Ibn Rushd’s Life and WorksJune 27, 2021
Ibn Rushd, whose real name is Muhammad, was born in Cordoba (Cordoba) in 1126 as the child of a distinguished family who had a reputation in the field of law.
Averroes, known as “co-sharah” in the Islamic world and “commentator” in the Latin world, because he commented on Aristotle’s works by adhering to his doctrine, was called Aben Roşd by the Jews in Andalusia, Aven Roşd among the Spanish, and Averroes or Averroys in Latin . (Gauthier, 1948: 1): In accordance with the tradition of the period and the region, Ibn Rushd learned reading, writing, grammar and basic religious knowledge, which was the first step of his education life, from his father. The close friendship of Ibn Rushd, who took lessons from the leading scholars of the period in different fields from law to medicine, from mathematics to philosophy, played an important role in his success in the field of medicine.
The thinker, who was intensely interested in medicine and philosophy as well as religious sciences, was appointed by the famous physician-philosopher Ibn Tufeyl in 1169, the second ruler of the Almohads, Yusuf b. When he was presented to Abdul Mu’min, he had written a work such as al-Külliyat in the field of medicine, and had reached a level where he could write annotations/comments on Aristotle’s books in philosophy. The ruler, who was especially interested in mental sciences and wanted to read the works of Aristotle, had difficulty in understanding these books and asked Ibn Tufayl to make explanations. He presented Ibn Rushd to the ruler, saying that he could not overcome this difficult task due to his advanced age and administrative duties, but that there was someone who could do it due to his talent and experience.
Almohads, the Berber dynasty that ruled in North Africa and Andalusia between 1130-1269, gave great importance and supported philosophy and mental sciences along with religious sciences.
Taking the encouragement and support of the ruler in his philosophical studies, Ibn Rushd was appointed first to the qadi of Isbiliye (Seville) and soon after to the head of Cordoba (kadi’l-kudat, kadi’l-cema’a). During his life as a judge, which lasted for more than ten years, he continued to work on the works of Aristotle. In 1182, after the departure of Ibn Tufeyl, Ibn Rushd, who was appointed as a palace physician, went to Merakeş, 73 km from Cordoba in 1195. He continued this duty until he was subjected to compulsory residence in Elîsâne (Lucena), which is far away. He passed away on 10 December 1198 (9 Safar 595), shortly after his return from compulsory residence, in Merakesh. The corpse of the philosopher, who was first buried here, was later transferred to Cordoba, where he was born, grew up and served important duties, and was buried in the family cemetery in the Ibn Abbas Cemetery. When Ibn Rushd completed his seventy-two-year life, which he lived to the full, he left behind two sons, one of whom was a doctor and the other a lawyer, and many students and many works (Sarıoğlu, 2006: 15-23):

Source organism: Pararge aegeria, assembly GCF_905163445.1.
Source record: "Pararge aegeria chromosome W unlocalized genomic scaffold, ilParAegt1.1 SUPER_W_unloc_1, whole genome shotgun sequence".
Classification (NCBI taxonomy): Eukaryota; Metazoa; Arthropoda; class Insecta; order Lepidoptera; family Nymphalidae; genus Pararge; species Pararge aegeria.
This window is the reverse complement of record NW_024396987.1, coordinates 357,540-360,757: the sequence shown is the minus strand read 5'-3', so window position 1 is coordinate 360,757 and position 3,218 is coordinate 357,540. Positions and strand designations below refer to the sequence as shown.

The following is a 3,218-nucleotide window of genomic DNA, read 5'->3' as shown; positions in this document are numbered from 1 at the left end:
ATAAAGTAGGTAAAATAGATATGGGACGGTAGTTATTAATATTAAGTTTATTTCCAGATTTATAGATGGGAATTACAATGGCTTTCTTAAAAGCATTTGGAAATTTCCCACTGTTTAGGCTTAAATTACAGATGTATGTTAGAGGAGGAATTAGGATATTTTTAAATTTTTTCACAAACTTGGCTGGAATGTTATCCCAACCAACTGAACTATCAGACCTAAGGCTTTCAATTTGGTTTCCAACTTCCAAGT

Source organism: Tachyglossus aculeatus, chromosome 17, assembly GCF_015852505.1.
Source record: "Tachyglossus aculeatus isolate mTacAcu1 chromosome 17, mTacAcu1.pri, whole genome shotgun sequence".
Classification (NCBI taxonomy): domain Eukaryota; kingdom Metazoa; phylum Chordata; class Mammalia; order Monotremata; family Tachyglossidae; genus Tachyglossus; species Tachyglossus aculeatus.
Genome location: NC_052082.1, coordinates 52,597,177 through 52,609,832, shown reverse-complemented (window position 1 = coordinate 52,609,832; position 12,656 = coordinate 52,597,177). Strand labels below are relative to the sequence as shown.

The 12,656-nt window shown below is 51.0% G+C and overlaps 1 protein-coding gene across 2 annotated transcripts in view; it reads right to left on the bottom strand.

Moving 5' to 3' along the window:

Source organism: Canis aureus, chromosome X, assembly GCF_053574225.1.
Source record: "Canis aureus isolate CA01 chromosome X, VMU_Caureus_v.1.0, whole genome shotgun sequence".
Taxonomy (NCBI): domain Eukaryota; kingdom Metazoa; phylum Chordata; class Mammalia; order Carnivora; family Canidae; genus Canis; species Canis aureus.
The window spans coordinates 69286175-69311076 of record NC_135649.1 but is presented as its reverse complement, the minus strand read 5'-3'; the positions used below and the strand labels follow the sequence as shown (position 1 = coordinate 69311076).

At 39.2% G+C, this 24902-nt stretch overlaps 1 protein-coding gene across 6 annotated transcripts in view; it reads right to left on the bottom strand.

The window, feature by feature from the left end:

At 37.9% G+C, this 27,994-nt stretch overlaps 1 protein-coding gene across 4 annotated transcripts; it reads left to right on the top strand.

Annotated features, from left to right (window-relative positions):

The following statement of one of his students strikingly expresses the importance Ibn Rushd gave to science and that he was a productive thinker: “… From the time he came of age, he never stopped reading and thinking, except for two nights, one when he got married and the other when his father passed away. . What he wrote in the form of editing (tasnîf), correction (tashîh), copyright, summarization (telhîs) and explanatory notes (tahşiye) reached about ten thousand pages…”
The number of the immortal works of Ibn Rushd, which he wrote in all fields of his interest such as religious sciences, metaphysics, logic, natural sciences, zoology, psychology, astronomy, medicine, politics and ethics, and most of which were translated into Latin and Hebrew, is not known exactly. When the various lists in classical sources and modern studies and the classification of sciences made by the philosopher are considered together, the following picture emerges regarding the distribution of Ibn Rushd’s works: 1 on cedel) and 1 on sophistication (safsata); 19 in the field of physics, 5 in the field of mathematics and astronomy, among the particular-theoretic (juz’î-theoretical) sciences; 3 in the field of law (fiqh), 1 each in ethics, politics and grammar, 14 in medicine, among the applied (practical) sciences; In the field of logic, he wrote a total of 80 works, 26 of which are in the field. Here we are content to mention some of his philosophical works; some of them have been translated into Turkish: The Inconsistency of Inconsistency (Tehâfütü Tehâfüti’l-felâsife), Philosophy-Religion Relations (al-Keşf an menâhici’l-edille ve akâ’idi’l-mille, Faslu’l-makâl, ed- Damîme), Metaphysics (Cevâmi’u Mâba’de’t-tabî’a), Psychology (Telhîsu Kitâbi’n-Nefs), Basic Information on Politics (Telhîsü’s-Siyase li Eşâtun), Telhîsu İlâhiyyât li-Nikulâvus, Kitâbü’s -Semâ’i’t-tabî’î, Telhîsu Kitâbi’s-Semâ’i’t-tabî’î, fierhu Kitâbi’s-Semâ’i’t-tabî’î, Kitâbü’s-Semâ’ ve’l-âlem, fierhu Kitâbi’s- Semâ’ ve’lâlem, Telhîsu Kitâbi’l-kevn ve’l-fesâd, Kitâbü’l-Âsâri’l-‘ulviyye, Cevâmi’u’l-hiss ve’lmahsûs, fierhu Kitâbi’n-Nefs, Telhîsu Risâleti’ l-ittisal li İbn Bâcce, el-Muhtasar fi’lmantı k, Tafsîru Kitâbi’l-Burhan.